My name is we Guido Cavaletti.
I'm a neurologists working at University of Milano-Bicocca in Monza, Italy.
I am the Head of the Experimental Neurology Unit,
where we combine clinical and preclinical assessment
of chemotherapy-induced peripheral neurotoxicity,
in order to better understand which are the reasons why
a patient can develop this kind of very severe side effect,
and which might be the possible prevention strategy to limit the severity of the disease.
Chemotherapy-induced peripheral neurotoxicity is a very complex topic.
One of the main reasons why it is complex is that,
several players are involved around the same problem.
The patient who is faced with cancer and
needs to be treated with drugs that can be neurotoxic.
The oncologist who is in charge of the treatment of
the patient and of the selection of the best treatment schedule,
and is well aware that he can be the reason for the development of side effects,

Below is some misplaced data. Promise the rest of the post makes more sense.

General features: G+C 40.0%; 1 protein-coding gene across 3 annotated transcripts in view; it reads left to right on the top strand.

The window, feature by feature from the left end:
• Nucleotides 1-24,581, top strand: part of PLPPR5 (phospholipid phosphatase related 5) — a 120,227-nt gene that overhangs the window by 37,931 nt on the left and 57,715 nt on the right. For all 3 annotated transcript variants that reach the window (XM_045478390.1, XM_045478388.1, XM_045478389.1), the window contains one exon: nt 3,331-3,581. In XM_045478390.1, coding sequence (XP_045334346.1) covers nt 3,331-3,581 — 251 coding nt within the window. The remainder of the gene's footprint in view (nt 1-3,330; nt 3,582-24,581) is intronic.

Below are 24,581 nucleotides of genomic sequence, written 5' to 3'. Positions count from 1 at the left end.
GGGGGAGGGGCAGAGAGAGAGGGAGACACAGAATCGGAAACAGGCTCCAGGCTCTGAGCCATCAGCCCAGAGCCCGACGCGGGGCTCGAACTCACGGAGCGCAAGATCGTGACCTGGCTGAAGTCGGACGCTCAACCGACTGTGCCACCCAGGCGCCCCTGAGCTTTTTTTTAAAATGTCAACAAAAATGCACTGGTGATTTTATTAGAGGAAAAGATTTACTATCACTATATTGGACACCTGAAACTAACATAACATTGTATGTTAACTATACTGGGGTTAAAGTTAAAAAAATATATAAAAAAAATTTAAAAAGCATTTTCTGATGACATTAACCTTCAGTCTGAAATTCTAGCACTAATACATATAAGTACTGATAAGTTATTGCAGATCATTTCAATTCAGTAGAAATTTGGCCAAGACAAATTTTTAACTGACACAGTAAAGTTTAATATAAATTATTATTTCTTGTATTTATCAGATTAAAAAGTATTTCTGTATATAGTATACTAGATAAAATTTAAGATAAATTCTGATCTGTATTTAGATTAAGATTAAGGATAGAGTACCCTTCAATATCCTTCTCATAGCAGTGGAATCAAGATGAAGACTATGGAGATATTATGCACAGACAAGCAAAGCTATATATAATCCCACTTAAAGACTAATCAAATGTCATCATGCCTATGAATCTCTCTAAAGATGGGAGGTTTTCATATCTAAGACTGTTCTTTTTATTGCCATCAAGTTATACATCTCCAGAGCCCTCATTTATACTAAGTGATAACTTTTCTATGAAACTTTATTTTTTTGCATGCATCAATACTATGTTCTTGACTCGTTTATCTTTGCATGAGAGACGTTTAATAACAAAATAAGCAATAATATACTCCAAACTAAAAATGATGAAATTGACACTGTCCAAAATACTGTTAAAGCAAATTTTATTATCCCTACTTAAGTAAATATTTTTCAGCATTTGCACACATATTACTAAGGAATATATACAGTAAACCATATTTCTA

and the neurologists who are in charge of monitoring and
assessing the severity of the neurotoxic side effect.
The interaction between all these people can be
difficult from different contexts and for different reasons.
Patients are required to be treated with the best treatment available,
and then to under-report the occurrence of mild side effects.
Oncologists need to follow effective protocols,
and are well aware that the only way to limit the severity of
CIPN is to reduce the drug or even withdraw from the treatment.
Neurologists are often faced with the problem once neuropathy is already clearly evident,
and in most cases is too late to really
intervene with some effective procedure or treatment.
So for all these reasons,
this is a clear example of
a multi-disciplinary clinical need that
still needs to be addressed in much more deep detail.